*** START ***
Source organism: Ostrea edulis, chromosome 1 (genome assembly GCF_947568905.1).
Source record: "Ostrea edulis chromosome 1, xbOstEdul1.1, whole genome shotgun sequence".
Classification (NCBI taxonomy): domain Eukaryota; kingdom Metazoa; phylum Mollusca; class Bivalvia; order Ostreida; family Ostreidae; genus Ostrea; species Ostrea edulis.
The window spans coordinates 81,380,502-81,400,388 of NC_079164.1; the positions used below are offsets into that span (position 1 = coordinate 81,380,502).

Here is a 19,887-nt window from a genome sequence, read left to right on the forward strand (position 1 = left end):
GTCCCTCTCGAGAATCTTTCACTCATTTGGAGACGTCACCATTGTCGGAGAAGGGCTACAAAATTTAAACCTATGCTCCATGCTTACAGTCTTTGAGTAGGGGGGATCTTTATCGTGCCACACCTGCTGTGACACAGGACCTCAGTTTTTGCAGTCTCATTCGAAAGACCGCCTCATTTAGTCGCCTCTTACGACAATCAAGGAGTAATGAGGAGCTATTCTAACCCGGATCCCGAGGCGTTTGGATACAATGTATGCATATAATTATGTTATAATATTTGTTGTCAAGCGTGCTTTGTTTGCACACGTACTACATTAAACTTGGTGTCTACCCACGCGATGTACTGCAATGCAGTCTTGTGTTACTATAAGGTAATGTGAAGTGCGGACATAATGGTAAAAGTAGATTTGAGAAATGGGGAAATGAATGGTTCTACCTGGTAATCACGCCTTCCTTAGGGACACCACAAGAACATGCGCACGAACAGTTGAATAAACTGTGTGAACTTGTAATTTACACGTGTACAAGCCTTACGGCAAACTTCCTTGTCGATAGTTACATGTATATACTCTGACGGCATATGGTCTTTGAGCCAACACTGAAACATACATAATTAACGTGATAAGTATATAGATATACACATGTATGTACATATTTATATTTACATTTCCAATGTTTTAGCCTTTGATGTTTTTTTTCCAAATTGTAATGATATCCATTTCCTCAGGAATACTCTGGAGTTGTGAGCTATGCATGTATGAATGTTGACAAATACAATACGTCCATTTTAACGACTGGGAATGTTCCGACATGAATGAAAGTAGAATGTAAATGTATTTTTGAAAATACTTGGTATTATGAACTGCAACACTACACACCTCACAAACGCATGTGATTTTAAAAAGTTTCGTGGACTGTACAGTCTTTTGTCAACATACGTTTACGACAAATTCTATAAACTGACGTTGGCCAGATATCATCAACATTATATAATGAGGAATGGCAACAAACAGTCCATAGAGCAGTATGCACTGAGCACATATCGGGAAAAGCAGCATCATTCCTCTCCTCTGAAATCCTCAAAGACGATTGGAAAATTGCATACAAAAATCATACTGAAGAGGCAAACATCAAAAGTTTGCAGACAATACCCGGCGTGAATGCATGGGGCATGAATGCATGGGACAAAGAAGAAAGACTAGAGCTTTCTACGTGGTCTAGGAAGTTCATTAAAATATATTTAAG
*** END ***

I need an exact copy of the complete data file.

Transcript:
Source organism: Ostrea edulis, chromosome 1 (genome assembly GCF_947568905.1).
Source record: "Ostrea edulis chromosome 1, xbOstEdul1.1, whole genome shotgun sequence".
Classification (NCBI taxonomy): domain Eukaryota; kingdom Metazoa; phylum Mollusca; class Bivalvia; order Ostreida; family Ostreidae; genus Ostrea; species Ostrea edulis.
The window spans coordinates 81,380,502-81,400,388 of NC_079164.1; the positions used below are offsets into that span (position 1 = coordinate 81,380,502).

Here is a 19,887-nt window from a genome sequence, read left to right on the forward strand (position 1 = left end):
GTCCCTCTCGAGAATCTTTCACTCATTTGGAGACGTCACCATTGTCGGAGAAGGGCTACAAAATTTAAACCTATGCTCCATGCTTACAGTCTTTGAGTAGGGGGGATCTTTATCGTGCCACACCTGCTGTGACACAGGACCTCAGTTTTTGCAGTCTCATTCGAAAGACCGCCTCATTTAGTCGCCTCTTACGACAATCAAGGAGTAATGAGGAGCTATTCTAACCCGGATCCCGAGGCGTTTGGATACAATGTATGCATATAATTATGTTATAATATTTGTTGTCAAGCGTGCTTTGTTTGCACACGTACTACATTAAACTTGGTGTCTACCCACGCGATGTACTGCAATGCAGTCTTGTGTTACTATAAGGTAATGTGAAGTGCGGACATAATGGTAAAAGTAGATTTGAGAAATGGGGAAATGAATGGTTCTACCTGGTAATCACGCCTTCCTTAGGGACACCACAAGAACATGCGCACGAACAGTTGAATAAACTGTGTGAACTTGTAATTTACACGTGTACAAGCCTTACGGCAAACTTCCTTGTCGATAGTTACATGTATATACTCTGACGGCATATGGTCTTTGAGCCAACACTGAAACATACATAATTAACGTGATAAGTATATAGATATACACATGTATGTACATATTTATATTTACATTTCCAATGTTTTAGCCTTTGATGTTTTTTTTCCAAATTGTAATGATATCCATTTCCTCAGGAATACTCTGGAGTTGTGAGCTATGCATGTATGAATGTTGACAAATACAATACGTCCATTTTAACGACTGGGAATGTTCCGACATGAATGAAAGTAGAATGTAAATGTATTTTTGAAAATACTTGGTATTATGAACTGCAACACTACACACCTCACAAACGCATGTGATTTTAAAAAGTTTCGTGGACTGTACAGTCTTTTGTCAACATACGTTTACGACAAATTCTATAAACTGACGTTGGCCAGATATCATCAACATTATATAATGAGGAATGGCAACAAACAGTCCATAGAGCAGTATGCACTGAGCACATATCGGGAAAAGCAGCATCATTCCTCTCCTCTGAAATCCTCAAAGACGATTGGAAAATTGCATACAAAAATCATACTGAAGAGGCAAACATCAAAAGTTTGCAGACAATACCCGGCGTGAATGCATGGGGCATGAATGCATGGGACAAAGAAGAAAGACTAGAGCTTTCTACGTGGTCTAGGAAGTTCATTAAAATATATTTAAG